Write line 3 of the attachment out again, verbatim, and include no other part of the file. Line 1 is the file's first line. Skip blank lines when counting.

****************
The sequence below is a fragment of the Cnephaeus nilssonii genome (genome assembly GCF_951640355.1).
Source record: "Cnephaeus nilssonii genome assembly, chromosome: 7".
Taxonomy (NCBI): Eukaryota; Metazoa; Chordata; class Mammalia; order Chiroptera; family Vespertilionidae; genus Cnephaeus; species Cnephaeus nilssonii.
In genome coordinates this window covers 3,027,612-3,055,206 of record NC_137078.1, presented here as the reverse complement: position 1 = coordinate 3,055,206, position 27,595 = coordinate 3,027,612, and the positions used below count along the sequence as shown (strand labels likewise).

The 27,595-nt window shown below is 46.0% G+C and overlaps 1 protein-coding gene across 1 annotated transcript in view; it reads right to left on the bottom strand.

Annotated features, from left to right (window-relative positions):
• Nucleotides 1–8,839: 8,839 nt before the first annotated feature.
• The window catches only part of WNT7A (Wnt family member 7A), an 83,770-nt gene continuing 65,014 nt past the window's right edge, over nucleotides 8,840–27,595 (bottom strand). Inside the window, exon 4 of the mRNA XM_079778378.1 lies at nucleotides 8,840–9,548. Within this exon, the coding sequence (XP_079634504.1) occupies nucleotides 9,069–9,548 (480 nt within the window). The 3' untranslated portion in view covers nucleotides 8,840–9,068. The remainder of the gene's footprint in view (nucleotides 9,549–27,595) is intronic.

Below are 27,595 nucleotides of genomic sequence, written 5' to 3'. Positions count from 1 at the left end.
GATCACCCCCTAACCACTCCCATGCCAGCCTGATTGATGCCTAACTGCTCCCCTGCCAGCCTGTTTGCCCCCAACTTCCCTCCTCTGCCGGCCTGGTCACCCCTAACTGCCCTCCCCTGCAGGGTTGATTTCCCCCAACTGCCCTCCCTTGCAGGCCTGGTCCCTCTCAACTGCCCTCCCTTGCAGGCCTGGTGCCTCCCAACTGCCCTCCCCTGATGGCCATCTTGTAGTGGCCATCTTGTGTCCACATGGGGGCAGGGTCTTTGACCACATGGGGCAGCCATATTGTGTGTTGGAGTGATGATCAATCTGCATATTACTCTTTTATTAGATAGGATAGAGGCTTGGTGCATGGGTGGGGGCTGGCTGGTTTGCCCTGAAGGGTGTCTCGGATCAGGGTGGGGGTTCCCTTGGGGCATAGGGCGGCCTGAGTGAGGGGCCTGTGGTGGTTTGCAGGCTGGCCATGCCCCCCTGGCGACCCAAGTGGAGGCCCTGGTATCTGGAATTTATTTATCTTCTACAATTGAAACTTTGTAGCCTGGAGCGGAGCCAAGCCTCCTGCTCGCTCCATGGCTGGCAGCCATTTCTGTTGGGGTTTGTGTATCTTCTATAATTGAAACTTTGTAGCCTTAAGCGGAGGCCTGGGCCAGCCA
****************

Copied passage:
Taxonomy (NCBI): Eukaryota; Metazoa; Chordata; class Mammalia; order Chiroptera; family Vespertilionidae; genus Cnephaeus; species Cnephaeus nilssonii.